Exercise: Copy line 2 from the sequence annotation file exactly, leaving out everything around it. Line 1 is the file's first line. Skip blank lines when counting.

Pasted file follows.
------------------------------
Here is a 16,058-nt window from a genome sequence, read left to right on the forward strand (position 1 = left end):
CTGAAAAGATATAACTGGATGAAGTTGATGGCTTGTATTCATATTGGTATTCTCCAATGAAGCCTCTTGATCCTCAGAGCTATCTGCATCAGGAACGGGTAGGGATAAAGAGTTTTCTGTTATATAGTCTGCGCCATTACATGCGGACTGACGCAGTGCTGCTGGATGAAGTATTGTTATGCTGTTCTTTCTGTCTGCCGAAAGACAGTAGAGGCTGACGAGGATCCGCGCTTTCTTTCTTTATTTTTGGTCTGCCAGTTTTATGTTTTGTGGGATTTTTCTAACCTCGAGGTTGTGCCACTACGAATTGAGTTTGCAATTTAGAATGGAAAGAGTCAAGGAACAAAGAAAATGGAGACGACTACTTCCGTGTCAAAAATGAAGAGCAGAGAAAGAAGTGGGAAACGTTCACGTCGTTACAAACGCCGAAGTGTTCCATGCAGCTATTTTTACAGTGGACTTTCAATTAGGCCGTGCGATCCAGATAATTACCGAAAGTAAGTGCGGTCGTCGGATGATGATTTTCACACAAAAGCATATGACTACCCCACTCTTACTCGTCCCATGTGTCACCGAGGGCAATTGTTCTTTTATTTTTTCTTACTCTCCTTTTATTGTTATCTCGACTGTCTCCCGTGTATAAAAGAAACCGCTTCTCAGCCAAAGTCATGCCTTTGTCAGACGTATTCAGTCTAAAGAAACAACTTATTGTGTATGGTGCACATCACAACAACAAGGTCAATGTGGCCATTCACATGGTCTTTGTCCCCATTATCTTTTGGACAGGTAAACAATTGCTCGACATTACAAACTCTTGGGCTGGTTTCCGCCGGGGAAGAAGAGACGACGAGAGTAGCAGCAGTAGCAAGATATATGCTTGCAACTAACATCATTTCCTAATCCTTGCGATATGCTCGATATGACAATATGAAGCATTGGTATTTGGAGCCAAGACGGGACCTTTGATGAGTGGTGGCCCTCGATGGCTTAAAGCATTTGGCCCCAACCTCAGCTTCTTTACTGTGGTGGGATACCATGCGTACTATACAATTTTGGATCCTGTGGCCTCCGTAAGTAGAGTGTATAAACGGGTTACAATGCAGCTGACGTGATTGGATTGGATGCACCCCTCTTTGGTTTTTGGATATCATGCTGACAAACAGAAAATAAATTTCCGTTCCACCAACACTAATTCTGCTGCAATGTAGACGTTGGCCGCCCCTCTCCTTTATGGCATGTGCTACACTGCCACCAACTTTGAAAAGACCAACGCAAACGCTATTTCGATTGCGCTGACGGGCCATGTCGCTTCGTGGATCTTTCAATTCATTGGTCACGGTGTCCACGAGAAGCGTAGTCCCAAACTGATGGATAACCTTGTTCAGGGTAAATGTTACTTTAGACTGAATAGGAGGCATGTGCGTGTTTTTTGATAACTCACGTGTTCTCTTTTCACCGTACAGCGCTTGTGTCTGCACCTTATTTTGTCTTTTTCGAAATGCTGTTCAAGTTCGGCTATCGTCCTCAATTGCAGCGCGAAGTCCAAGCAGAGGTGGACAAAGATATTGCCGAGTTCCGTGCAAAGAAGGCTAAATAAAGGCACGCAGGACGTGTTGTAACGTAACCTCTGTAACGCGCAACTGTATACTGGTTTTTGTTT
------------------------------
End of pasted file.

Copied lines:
CTGAAAAGATATAACTGGATGAAGTTGATGGCTTGTATTCATATTGGTATTCTCCAATGAAGCCTCTTGATCCTCAGAGCTATCTGCATCAGGAACGGGTAGGGATAAAGAGTTTTCTGTTATATAGTCTGCGCCATTACATGCGGACTGACGCAGTGCTGCTGGATGAAGTATTGTTATGCTGTTCTTTCTGTCTGCCGAAAGACAGTAGAGGCTGACGAGGATCCGCGCTTTCTTTCTTTATTTTTGGTCTGCCAGTTTTATGTTTTGTGGGATTTTTCTAACCTCGAGGTTGTGCCACTACGAATTGAGTTTGCAATTTAGAATGGAAAGAGTCAAGGAACAAAGAAAATGGAGACGACTACTTCCGTGTCAAAAATGAAGAGCAGAGAAAGAAGTGGGAAACGTTCACGTCGTTACAAACGCCGAAGTGTTCCATGCAGCTATTTTTACAGTGGACTTTCAATTAGGCCGTGCGATCCAGATAATTACCGAAAGTAAGTGCGGTCGTCGGATGATGATTTTCACACAAAAGCATATGACTACCCCACTCTTACTCGTCCCATGTGTCACCGAGGGCAATTGTTCTTTTATTTTTTCTTACTCTCCTTTTATTGTTATCTCGACTGTCTCCCGTGTATAAAAGAAACCGCTTCTCAGCCAAAGTCATGCCTTTGTCAGACGTATTCAGTCTAAAGAAACAACTTATTGTGTATGGTGCACATCACAACAACAAGGTCAATGTGGCCATTCACATGGTCTTTGTCCCCATTATCTTTTGGACAGGTAAACAATTGCTCGACATTACAAACTCTTGGGCTGGTTTCCGCCGGGGAAGAAGAGACGACGAGAGTAGCAGCAGTAGCAAGATATATGCTTGCAACTAACATCATTTCCTAATCCTTGCGATATGCTCGATATGACAATATGAAGCATTGGTATTTGGAGCCAAGACGGGACCTTTGATGAGTGGTGGCCCTCGATGGCTTAAAGCATTTGGCCCCAACCTCAGCTTCTTTACTGTGGTGGGATACCATGCGTACTATACAATTTTGGATCCTGTGGCCTCCGTAAGTAGAGTGTATAAACGGGTTACAATGCAGCTGACGTGATTGGATTGGATGCACCCCTCTTTGGTTTTTGGATATCATGCTGACAAACAGAAAATAAATTTCCGTTCCACCAACACTAATTCTGCTGCAATGTAGACGTTGGCCGCCCCTCTCCTTTATGGCATGTGCTACACTGCCACCAACTTTGAAAAGACCAACGCAAACGCTATTTCGATTGCGCTGACGGGCCATGTCGCTTCGTGGATCTTTCAATTCATTGGTCACGGTGTCCACGAGAAGCGTAGTCCCAAACTGATGGATAACCTTGTTCAGGGTAAATGTTACTTTAGACTGAATAGGAGGCATGTGCGTGTTTTTTGATAACTCACGTGTTCTCTTTTCACCGTACAGCGCTTGTGTCTGCACCTTATTTTGTCTTTTTCGAAATGCTGTTCAAGTTCGGCTATCGTCCTCAATTGCAGCGCGAAGTCCAAGCAGAGGTGGACAAAGATATTGCCGAGTTCCGTGCAAAGAAGGCTAAATAAAGGCACGCAGGACGTGTTGTAACGTAACCTCTGTAACGCGCAACTGTATACTGGTTTTTGTTT